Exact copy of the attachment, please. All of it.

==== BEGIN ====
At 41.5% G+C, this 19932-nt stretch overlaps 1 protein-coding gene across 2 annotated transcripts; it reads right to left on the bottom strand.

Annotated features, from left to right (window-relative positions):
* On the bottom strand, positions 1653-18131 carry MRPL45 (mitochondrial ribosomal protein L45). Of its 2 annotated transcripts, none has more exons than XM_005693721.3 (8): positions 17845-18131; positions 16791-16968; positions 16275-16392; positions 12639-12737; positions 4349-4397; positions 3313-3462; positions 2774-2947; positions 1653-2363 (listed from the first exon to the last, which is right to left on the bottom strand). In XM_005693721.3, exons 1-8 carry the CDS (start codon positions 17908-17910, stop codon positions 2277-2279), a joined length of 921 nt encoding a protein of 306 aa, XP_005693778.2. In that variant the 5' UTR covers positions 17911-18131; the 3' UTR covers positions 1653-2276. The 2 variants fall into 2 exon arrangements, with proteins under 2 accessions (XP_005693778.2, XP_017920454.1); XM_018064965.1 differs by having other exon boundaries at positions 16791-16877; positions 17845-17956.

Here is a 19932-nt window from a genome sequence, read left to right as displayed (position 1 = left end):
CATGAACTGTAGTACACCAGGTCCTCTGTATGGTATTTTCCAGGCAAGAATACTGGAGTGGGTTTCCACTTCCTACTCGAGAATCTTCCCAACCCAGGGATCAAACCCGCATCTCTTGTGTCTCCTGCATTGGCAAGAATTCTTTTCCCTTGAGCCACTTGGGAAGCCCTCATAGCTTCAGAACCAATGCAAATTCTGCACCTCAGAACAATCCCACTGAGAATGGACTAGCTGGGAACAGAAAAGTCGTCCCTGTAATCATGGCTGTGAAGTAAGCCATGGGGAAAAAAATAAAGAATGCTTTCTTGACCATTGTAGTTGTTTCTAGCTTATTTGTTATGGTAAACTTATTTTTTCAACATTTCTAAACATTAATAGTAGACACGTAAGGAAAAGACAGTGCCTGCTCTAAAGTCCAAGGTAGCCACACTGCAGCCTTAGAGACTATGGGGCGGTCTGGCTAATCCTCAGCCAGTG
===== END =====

At 41.5% G+C, this 19932-nt stretch overlaps 1 protein-coding gene across 2 annotated transcripts; it reads right to left on the bottom strand.

Annotated features, from left to right (window-relative positions):
* On the bottom strand, positions 1653-18131 carry MRPL45 (mitochondrial ribosomal protein L45). Of its 2 annotated transcripts, none has more exons than XM_005693721.3 (8): positions 17845-18131; positions 16791-16968; positions 16275-16392; positions 12639-12737; positions 4349-4397; positions 3313-3462; positions 2774-2947; positions 1653-2363 (listed from the first exon to the last, which is right to left on the bottom strand). In XM_005693721.3, exons 1-8 carry the CDS (start codon positions 17908-17910, stop codon positions 2277-2279), a joined length of 921 nt encoding a protein of 306 aa, XP_005693778.2. In that variant the 5' UTR covers positions 17911-18131; the 3' UTR covers positions 1653-2276. The 2 variants fall into 2 exon arrangements, with proteins under 2 accessions (XP_005693778.2, XP_017920454.1); XM_018064965.1 differs by having other exon boundaries at positions 16791-16877; positions 17845-17956.

Here is a 19932-nt window from a genome sequence, read left to right as displayed (position 1 = left end):
CATGAACTGTAGTACACCAGGTCCTCTGTATGGTATTTTCCAGGCAAGAATACTGGAGTGGGTTTCCACTTCCTACTCGAGAATCTTCCCAACCCAGGGATCAAACCCGCATCTCTTGTGTCTCCTGCATTGGCAAGAATTCTTTTCCCTTGAGCCACTTGGGAAGCCCTCATAGCTTCAGAACCAATGCAAATTCTGCACCTCAGAACAATCCCACTGAGAATGGACTAGCTGGGAACAGAAAAGTCGTCCCTGTAATCATGGCTGTGAAGTAAGCCATGGGGAAAAAAATAAAGAATGCTTTCTTGACCATTGTAGTTGTTTCTAGCTTATTTGTTATGGTAAACTTATTTTTTCAACATTTCTAAACATTAATAGTAGACACGTAAGGAAAAGACAGTGCCTGCTCTAAAGTCCAAGGTAGCCACACTGCAGCCTTAGAGACTATGGGGCGGTCTGGCTAATCCTCAGCCAGTG